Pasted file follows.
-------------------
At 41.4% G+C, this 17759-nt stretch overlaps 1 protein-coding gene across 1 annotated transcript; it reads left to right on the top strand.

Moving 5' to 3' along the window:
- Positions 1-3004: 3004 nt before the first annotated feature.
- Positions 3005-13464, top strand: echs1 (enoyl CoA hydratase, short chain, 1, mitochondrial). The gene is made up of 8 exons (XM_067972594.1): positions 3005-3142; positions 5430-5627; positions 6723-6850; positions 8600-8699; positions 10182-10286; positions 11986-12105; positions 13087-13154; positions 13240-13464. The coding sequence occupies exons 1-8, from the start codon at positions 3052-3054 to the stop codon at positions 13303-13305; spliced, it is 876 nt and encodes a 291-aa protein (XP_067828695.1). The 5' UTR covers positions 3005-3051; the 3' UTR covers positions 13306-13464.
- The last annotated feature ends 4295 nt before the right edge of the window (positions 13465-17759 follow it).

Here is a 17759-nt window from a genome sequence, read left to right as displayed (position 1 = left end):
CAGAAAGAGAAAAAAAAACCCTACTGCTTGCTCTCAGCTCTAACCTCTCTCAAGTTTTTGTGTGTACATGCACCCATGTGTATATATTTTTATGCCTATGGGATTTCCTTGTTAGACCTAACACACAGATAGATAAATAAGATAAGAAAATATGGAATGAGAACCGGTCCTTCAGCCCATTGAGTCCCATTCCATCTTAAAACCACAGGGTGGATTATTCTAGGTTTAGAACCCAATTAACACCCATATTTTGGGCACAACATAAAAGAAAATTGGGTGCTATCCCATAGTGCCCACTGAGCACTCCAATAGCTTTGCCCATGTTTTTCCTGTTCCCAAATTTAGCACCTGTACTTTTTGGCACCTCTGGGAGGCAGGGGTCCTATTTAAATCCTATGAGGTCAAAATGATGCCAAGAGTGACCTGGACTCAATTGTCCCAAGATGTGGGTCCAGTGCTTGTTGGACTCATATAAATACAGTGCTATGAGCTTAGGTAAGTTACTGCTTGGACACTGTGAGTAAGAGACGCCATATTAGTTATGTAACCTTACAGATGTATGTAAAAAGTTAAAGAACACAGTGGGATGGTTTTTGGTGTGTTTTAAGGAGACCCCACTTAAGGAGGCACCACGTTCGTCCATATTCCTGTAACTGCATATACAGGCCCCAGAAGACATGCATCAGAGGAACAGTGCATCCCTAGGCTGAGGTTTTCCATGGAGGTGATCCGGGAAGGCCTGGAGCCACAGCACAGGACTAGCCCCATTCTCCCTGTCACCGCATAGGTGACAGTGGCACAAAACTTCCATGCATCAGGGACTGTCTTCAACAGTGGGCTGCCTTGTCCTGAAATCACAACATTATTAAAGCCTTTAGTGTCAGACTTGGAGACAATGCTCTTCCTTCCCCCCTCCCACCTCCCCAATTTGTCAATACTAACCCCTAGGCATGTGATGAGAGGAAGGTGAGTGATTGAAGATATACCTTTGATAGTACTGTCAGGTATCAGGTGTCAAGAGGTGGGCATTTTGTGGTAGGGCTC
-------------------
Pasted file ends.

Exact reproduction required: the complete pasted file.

At 41.4% G+C, this 17759-nt stretch overlaps 1 protein-coding gene across 1 annotated transcript; it reads left to right on the top strand.

Moving 5' to 3' along the window:
- Positions 1-3004: 3004 nt before the first annotated feature.
- Positions 3005-13464, top strand: echs1 (enoyl CoA hydratase, short chain, 1, mitochondrial). The gene is made up of 8 exons (XM_067972594.1): positions 3005-3142; positions 5430-5627; positions 6723-6850; positions 8600-8699; positions 10182-10286; positions 11986-12105; positions 13087-13154; positions 13240-13464. The coding sequence occupies exons 1-8, from the start codon at positions 3052-3054 to the stop codon at positions 13303-13305; spliced, it is 876 nt and encodes a 291-aa protein (XP_067828695.1). The 5' UTR covers positions 3005-3051; the 3' UTR covers positions 13306-13464.
- The last annotated feature ends 4295 nt before the right edge of the window (positions 13465-17759 follow it).

Here is a 17759-nt window from a genome sequence, read left to right as displayed (position 1 = left end):
CAGAAAGAGAAAAAAAAACCCTACTGCTTGCTCTCAGCTCTAACCTCTCTCAAGTTTTTGTGTGTACATGCACCCATGTGTATATATTTTTATGCCTATGGGATTTCCTTGTTAGACCTAACACACAGATAGATAAATAAGATAAGAAAATATGGAATGAGAACCGGTCCTTCAGCCCATTGAGTCCCATTCCATCTTAAAACCACAGGGTGGATTATTCTAGGTTTAGAACCCAATTAACACCCATATTTTGGGCACAACATAAAAGAAAATTGGGTGCTATCCCATAGTGCCCACTGAGCACTCCAATAGCTTTGCCCATGTTTTTCCTGTTCCCAAATTTAGCACCTGTACTTTTTGGCACCTCTGGGAGGCAGGGGTCCTATTTAAATCCTATGAGGTCAAAATGATGCCAAGAGTGACCTGGACTCAATTGTCCCAAGATGTGGGTCCAGTGCTTGTTGGACTCATATAAATACAGTGCTATGAGCTTAGGTAAGTTACTGCTTGGACACTGTGAGTAAGAGACGCCATATTAGTTATGTAACCTTACAGATGTATGTAAAAAGTTAAAGAACACAGTGGGATGGTTTTTGGTGTGTTTTAAGGAGACCCCACTTAAGGAGGCACCACGTTCGTCCATATTCCTGTAACTGCATATACAGGCCCCAGAAGACATGCATCAGAGGAACAGTGCATCCCTAGGCTGAGGTTTTCCATGGAGGTGATCCGGGAAGGCCTGGAGCCACAGCACAGGACTAGCCCCATTCTCCCTGTCACCGCATAGGTGACAGTGGCACAAAACTTCCATGCATCAGGGACTGTCTTCAACAGTGGGCTGCCTTGTCCTGAAATCACAACATTATTAAAGCCTTTAGTGTCAGACTTGGAGACAATGCTCTTCCTTCCCCCCTCCCACCTCCCCAATTTGTCAATACTAACCCCTAGGCATGTGATGAGAGGAAGGTGAGTGATTGAAGATATACCTTTGATAGTACTGTCAGGTATCAGGTGTCAAGAGGTGGGCATTTTGTGGTAGGGCTC